a wedding and a reception are also separate actions.

I've been to a heap of weddings lately: five in the last five years as opposed to zero in the preceding twenty. Much as I love the people involved, I'm not great at sitting still or paying attention for very many minutes, so I've always thought that the reception was the payment offered to friends by friends not just for your wedding gift to them but for your patience sitting through their lovely and lovingly crafted ceremony. So I got to thinking about how I don't really care much for weddings and how I care way Way WAY less for fussing and planning and spending money on stupid things like dresses and flowers and - ohmigosh! - the sleeting gobs of annoying details that go with weddings of which I have been able to remain blissfully ignorant.

And I thought: Sorry, Katie, no wedding -- but maybe I will come up with a reason and a trouble-free way to throw a big party someday.

I also thought: I am pretty sure I never liked those vows I couldn't remember. But I also didn't intend to spend hours, days, whatever, thinking of the perfect handcrafted vows. Quickly, I rousted Ronan, our best man/maid of honor/ring bearer/flowerless flower girl out of bed, grabbed the audience (Mush! the duck) and carried her downstairs (the audience/duck, not my daughter, who does stairs fine on her own). I gave Ronan the box with the freshly cleaned earrings in it, spun Matt away from the counter and sang the tune of "Here Comes the Bride" as fast as I could. I skipped from there straight to my vows, which were: "I promise to look out for you and second guess you to the best of my ability." Matt answered with: "I promise to look out for you and not to second guess yo--"

at which point I reminded him of how much I need someone to second-guess me sometimes, so he amended his vows to:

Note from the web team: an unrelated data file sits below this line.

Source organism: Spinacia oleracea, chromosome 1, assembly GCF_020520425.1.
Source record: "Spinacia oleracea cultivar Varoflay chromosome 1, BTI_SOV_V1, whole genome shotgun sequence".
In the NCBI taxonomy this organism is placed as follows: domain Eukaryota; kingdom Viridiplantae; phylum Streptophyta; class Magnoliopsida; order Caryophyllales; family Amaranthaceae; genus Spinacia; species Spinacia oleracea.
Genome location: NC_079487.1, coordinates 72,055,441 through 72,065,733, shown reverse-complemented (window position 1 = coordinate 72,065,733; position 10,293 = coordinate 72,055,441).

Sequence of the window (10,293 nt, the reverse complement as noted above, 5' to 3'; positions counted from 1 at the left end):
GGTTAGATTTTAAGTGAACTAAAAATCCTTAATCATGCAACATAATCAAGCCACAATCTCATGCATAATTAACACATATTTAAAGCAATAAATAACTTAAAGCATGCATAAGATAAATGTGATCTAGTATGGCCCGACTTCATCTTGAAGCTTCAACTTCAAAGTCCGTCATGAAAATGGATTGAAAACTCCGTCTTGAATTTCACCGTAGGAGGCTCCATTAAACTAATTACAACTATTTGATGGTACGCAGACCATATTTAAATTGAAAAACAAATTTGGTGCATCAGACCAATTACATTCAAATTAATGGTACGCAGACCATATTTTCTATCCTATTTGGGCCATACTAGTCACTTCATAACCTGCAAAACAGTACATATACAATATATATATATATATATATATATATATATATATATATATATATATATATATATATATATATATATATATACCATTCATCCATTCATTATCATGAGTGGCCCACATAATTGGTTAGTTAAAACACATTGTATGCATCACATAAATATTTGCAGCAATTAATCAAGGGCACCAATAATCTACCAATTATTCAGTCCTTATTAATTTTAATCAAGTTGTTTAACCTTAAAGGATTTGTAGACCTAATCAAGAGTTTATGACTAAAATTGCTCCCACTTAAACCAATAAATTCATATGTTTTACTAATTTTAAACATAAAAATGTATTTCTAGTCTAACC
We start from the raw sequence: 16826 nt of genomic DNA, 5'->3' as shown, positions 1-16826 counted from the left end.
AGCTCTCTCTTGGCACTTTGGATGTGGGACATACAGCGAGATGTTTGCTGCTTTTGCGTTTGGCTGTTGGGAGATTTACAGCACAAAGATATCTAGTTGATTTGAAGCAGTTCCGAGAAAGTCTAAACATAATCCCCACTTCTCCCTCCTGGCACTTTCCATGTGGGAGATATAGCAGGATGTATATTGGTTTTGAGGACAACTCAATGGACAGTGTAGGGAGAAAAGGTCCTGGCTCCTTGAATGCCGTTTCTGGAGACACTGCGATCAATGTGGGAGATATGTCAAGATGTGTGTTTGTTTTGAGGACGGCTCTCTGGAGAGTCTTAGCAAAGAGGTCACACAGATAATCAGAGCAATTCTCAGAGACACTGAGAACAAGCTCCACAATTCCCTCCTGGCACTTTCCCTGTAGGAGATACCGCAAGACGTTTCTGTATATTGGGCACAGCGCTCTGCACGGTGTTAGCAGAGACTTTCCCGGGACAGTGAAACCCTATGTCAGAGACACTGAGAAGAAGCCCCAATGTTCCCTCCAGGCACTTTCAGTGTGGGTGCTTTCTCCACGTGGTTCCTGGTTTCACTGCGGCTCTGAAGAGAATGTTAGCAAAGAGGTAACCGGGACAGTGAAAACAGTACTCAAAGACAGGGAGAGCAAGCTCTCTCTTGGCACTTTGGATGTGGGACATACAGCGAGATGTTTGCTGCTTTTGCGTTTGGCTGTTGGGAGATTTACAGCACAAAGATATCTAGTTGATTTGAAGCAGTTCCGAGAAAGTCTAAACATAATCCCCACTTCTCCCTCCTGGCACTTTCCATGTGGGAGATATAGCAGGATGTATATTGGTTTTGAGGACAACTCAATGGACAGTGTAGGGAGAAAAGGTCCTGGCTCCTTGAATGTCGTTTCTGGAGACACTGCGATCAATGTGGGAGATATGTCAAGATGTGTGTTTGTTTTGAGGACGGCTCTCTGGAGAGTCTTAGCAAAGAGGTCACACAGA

"and to try to keep you from doing stupid things." I put his earring on. He put mine on. He grabbed his thermos of tea. I sang that "Wedding March" song really really fast. We kissed. Ronan smiled. The duck twittered. And ...

I forgot the date. It doesn't matter, because ...

I do all my measuring of the length of our relationship from the day we met. It's a day I can remember: April Fool's Day, 1991.

P.S. Our best man/maid of honor/ring bearer and flowergirl also turned out to be our photographer. Perhaps it was the time constraint she was under, but all the pictures came out blurry. She said the digital camera was twitchy, I say she must have - somehow - already had too much. Above left (way above) is the happy couple. Above right is Mush! looking very attentive. We forgot to tell Mush! it's not appropriate to wear black to a wedding. Another nonconformist in the family, oh dear.

P.P.S. Matt's students at Kennedy Alternative High School think his wedding earing is cool. They noticed it right away.

P.P.P.S. My housemates were offended they weren't invited. How could that be? Even my mother wasn't offended. The wedding was at eight in the morning. "Did you really want me to wake you up for a three-minute wedding?" I asked. That settled them down.


  1. that is lovely. and perfectly you guys.

  2. Yes, lovely indeed.
    kisses, your wife